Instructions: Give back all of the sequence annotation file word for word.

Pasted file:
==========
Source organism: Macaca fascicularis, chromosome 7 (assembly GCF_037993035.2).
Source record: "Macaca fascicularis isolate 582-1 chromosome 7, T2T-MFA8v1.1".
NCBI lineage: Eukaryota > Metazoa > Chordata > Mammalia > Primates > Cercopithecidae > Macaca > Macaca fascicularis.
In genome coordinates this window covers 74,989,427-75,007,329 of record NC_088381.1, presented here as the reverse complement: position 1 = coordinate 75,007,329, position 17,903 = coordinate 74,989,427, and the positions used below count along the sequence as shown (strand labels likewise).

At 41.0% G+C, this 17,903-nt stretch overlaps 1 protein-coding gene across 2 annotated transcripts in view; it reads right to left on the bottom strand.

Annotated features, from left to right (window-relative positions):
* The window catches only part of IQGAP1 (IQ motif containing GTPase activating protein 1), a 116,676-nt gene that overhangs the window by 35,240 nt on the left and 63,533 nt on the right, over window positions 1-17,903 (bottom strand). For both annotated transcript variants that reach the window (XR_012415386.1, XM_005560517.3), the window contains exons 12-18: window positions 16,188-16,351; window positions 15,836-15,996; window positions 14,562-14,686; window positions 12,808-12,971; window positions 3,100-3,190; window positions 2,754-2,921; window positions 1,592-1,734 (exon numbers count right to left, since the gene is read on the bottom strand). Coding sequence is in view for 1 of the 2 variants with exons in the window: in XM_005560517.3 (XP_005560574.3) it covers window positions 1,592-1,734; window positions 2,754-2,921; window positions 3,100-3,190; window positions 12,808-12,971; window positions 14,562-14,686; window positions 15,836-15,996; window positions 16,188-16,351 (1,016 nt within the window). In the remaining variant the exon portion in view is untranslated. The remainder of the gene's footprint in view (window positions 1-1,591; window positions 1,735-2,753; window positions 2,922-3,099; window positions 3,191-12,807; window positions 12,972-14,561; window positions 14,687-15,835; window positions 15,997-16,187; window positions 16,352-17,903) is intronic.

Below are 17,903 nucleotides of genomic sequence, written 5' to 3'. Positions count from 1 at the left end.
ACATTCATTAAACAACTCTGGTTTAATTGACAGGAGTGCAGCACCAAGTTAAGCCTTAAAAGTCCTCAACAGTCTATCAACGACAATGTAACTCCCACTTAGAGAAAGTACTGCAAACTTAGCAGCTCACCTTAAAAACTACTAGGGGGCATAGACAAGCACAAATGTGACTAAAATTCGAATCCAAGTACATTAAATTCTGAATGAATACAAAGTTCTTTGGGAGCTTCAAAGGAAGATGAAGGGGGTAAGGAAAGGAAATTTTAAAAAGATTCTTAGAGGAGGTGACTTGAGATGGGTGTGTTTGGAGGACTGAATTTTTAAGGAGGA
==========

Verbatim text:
Source organism: Macaca fascicularis, chromosome 7 (assembly GCF_037993035.2).
Source record: "Macaca fascicularis isolate 582-1 chromosome 7, T2T-MFA8v1.1".
NCBI lineage: Eukaryota > Metazoa > Chordata > Mammalia > Primates > Cercopithecidae > Macaca > Macaca fascicularis.
In genome coordinates this window covers 74,989,427-75,007,329 of record NC_088381.1, presented here as the reverse complement: position 1 = coordinate 75,007,329, position 17,903 = coordinate 74,989,427, and the positions used below count along the sequence as shown (strand labels likewise).

At 41.0% G+C, this 17,903-nt stretch overlaps 1 protein-coding gene across 2 annotated transcripts in view; it reads right to left on the bottom strand.

Annotated features, from left to right (window-relative positions):
* The window catches only part of IQGAP1 (IQ motif containing GTPase activating protein 1), a 116,676-nt gene that overhangs the window by 35,240 nt on the left and 63,533 nt on the right, over window positions 1-17,903 (bottom strand). For both annotated transcript variants that reach the window (XR_012415386.1, XM_005560517.3), the window contains exons 12-18: window positions 16,188-16,351; window positions 15,836-15,996; window positions 14,562-14,686; window positions 12,808-12,971; window positions 3,100-3,190; window positions 2,754-2,921; window positions 1,592-1,734 (exon numbers count right to left, since the gene is read on the bottom strand). Coding sequence is in view for 1 of the 2 variants with exons in the window: in XM_005560517.3 (XP_005560574.3) it covers window positions 1,592-1,734; window positions 2,754-2,921; window positions 3,100-3,190; window positions 12,808-12,971; window positions 14,562-14,686; window positions 15,836-15,996; window positions 16,188-16,351 (1,016 nt within the window). In the remaining variant the exon portion in view is untranslated. The remainder of the gene's footprint in view (window positions 1-1,591; window positions 1,735-2,753; window positions 2,922-3,099; window positions 3,191-12,807; window positions 12,972-14,561; window positions 14,687-15,835; window positions 15,997-16,187; window positions 16,352-17,903) is intronic.

Below are 17,903 nucleotides of genomic sequence, written 5' to 3'. Positions count from 1 at the left end.
ACATTCATTAAACAACTCTGGTTTAATTGACAGGAGTGCAGCACCAAGTTAAGCCTTAAAAGTCCTCAACAGTCTATCAACGACAATGTAACTCCCACTTAGAGAAAGTACTGCAAACTTAGCAGCTCACCTTAAAAACTACTAGGGGGCATAGACAAGCACAAATGTGACTAAAATTCGAATCCAAGTACATTAAATTCTGAATGAATACAAAGTTCTTTGGGAGCTTCAAAGGAAGATGAAGGGGGTAAGGAAAGGAAATTTTAAAAAGATTCTTAGAGGAGGTGACTTGAGATGGGTGTGTTTGGAGGACTGAATTTTTAAGGAGGA